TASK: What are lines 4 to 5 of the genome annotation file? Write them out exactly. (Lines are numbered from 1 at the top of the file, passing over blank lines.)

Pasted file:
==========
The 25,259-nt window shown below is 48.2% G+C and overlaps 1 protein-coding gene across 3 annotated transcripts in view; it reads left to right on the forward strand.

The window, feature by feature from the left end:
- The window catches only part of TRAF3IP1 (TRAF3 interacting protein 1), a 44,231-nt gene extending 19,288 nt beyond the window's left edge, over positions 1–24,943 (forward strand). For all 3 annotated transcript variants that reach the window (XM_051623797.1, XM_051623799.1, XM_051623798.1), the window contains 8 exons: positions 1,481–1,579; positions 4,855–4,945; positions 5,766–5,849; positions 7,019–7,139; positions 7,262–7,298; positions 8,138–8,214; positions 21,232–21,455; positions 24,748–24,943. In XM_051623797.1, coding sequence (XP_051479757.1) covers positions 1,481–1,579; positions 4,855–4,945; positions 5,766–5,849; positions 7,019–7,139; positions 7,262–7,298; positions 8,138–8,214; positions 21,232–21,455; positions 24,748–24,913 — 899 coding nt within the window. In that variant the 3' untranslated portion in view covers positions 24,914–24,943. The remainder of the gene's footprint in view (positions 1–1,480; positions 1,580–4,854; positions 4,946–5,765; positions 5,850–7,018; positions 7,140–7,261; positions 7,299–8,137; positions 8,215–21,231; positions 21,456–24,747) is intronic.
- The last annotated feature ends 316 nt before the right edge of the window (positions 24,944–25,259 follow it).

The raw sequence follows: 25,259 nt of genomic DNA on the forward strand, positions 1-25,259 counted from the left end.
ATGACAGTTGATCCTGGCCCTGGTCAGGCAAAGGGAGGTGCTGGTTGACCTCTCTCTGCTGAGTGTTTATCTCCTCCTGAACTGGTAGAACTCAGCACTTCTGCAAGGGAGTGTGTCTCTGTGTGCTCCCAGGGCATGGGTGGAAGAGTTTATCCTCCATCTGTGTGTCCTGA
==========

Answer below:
- The last annotated feature ends 316 nt before the right edge of the window (positions 24,944–25,259 follow it).

The raw sequence follows: 25,259 nt of genomic DNA on the forward strand, positions 1-25,259 counted from the left end.